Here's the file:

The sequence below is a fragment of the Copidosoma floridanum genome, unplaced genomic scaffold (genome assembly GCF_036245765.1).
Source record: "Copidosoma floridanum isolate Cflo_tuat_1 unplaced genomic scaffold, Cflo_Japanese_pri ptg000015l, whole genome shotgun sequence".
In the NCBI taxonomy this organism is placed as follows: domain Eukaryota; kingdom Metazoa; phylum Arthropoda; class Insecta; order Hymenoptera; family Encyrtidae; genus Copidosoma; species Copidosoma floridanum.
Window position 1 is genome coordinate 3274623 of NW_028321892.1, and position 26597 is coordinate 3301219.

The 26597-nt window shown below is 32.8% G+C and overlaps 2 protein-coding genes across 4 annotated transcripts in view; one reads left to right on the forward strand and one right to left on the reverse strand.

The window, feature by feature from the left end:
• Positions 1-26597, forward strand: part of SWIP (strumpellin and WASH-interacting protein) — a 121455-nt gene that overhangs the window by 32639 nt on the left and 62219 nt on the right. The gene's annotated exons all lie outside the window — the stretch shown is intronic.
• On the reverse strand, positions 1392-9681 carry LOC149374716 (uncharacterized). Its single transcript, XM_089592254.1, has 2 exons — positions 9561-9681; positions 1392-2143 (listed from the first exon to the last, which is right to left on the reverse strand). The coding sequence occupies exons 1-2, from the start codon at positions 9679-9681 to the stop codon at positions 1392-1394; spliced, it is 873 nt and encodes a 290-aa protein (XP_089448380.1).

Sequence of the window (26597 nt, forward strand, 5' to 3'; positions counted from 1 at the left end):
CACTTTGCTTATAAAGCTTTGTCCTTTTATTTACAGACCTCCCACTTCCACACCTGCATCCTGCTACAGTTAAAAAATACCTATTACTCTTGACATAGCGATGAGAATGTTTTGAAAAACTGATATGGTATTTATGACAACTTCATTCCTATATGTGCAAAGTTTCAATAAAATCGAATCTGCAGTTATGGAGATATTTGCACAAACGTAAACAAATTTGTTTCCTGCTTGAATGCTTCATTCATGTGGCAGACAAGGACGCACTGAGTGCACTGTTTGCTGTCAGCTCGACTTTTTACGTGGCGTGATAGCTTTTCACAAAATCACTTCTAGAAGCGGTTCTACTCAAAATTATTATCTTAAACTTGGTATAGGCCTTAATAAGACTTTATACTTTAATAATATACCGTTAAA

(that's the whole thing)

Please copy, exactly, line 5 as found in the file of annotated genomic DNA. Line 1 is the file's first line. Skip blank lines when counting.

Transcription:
The 26597-nt window shown below is 32.8% G+C and overlaps 2 protein-coding genes across 4 annotated transcripts in view; one reads left to right on the forward strand and one right to left on the reverse strand.